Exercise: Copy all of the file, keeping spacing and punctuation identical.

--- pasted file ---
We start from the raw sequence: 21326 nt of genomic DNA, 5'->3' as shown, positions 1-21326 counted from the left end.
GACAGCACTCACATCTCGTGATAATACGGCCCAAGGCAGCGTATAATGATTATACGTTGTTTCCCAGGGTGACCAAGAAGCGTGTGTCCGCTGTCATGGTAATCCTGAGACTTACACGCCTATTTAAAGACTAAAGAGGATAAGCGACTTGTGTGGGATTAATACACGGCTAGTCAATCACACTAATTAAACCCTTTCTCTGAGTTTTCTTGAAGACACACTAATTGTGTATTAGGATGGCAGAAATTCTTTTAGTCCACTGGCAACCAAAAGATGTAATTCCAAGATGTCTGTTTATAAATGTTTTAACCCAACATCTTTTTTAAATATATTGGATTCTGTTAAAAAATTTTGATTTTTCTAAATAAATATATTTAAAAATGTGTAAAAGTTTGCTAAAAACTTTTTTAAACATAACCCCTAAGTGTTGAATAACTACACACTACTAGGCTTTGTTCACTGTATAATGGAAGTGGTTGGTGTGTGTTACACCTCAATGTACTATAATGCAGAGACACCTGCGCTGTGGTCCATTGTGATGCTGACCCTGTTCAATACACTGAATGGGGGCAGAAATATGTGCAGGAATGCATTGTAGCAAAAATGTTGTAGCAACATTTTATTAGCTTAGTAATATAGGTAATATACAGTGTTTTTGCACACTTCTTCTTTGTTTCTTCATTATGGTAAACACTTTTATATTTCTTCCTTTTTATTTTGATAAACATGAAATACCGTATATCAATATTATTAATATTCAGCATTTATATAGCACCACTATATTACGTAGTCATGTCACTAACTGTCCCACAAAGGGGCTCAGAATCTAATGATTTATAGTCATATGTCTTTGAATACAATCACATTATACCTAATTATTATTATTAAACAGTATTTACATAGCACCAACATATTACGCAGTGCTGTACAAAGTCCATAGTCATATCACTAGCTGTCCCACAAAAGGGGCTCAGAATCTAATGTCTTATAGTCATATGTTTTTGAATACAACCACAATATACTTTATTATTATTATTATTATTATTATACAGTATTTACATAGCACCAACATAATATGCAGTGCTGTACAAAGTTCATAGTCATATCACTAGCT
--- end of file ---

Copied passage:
We start from the raw sequence: 21326 nt of genomic DNA, 5'->3' as shown, positions 1-21326 counted from the left end.
GACAGCACTCACATCTCGTGATAATACGGCCCAAGGCAGCGTATAATGATTATACGTTGTTTCCCAGGGTGACCAAGAAGCGTGTGTCCGCTGTCATGGTAATCCTGAGACTTACACGCCTATTTAAAGACTAAAGAGGATAAGCGACTTGTGTGGGATTAATACACGGCTAGTCAATCACACTAATTAAACCCTTTCTCTGAGTTTTCTTGAAGACACACTAATTGTGTATTAGGATGGCAGAAATTCTTTTAGTCCACTGGCAACCAAAAGATGTAATTCCAAGATGTCTGTTTATAAATGTTTTAACCCAACATCTTTTTTAAATATATTGGATTCTGTTAAAAAATTTTGATTTTTCTAAATAAATATATTTAAAAATGTGTAAAAGTTTGCTAAAAACTTTTTTAAACATAACCCCTAAGTGTTGAATAACTACACACTACTAGGCTTTGTTCACTGTATAATGGAAGTGGTTGGTGTGTGTTACACCTCAATGTACTATAATGCAGAGACACCTGCGCTGTGGTCCATTGTGATGCTGACCCTGTTCAATACACTGAATGGGGGCAGAAATATGTGCAGGAATGCATTGTAGCAAAAATGTTGTAGCAACATTTTATTAGCTTAGTAATATAGGTAATATACAGTGTTTTTGCACACTTCTTCTTTGTTTCTTCATTATGGTAAACACTTTTATATTTCTTCCTTTTTATTTTGATAAACATGAAATACCGTATATCAATATTATTAATATTCAGCATTTATATAGCACCACTATATTACGTAGTCATGTCACTAACTGTCCCACAAAGGGGCTCAGAATCTAATGATTTATAGTCATATGTCTTTGAATACAATCACATTATACCTAATTATTATTATTAAACAGTATTTACATAGCACCAACATATTACGCAGTGCTGTACAAAGTCCATAGTCATATCACTAGCTGTCCCACAAAAGGGGCTCAGAATCTAATGTCTTATAGTCATATGTTTTTGAATACAACCACAATATACTTTATTATTATTATTATTATTATTATACAGTATTTACATAGCACCAACATAATATGCAGTGCTGTACAAAGTTCATAGTCATATCACTAGCT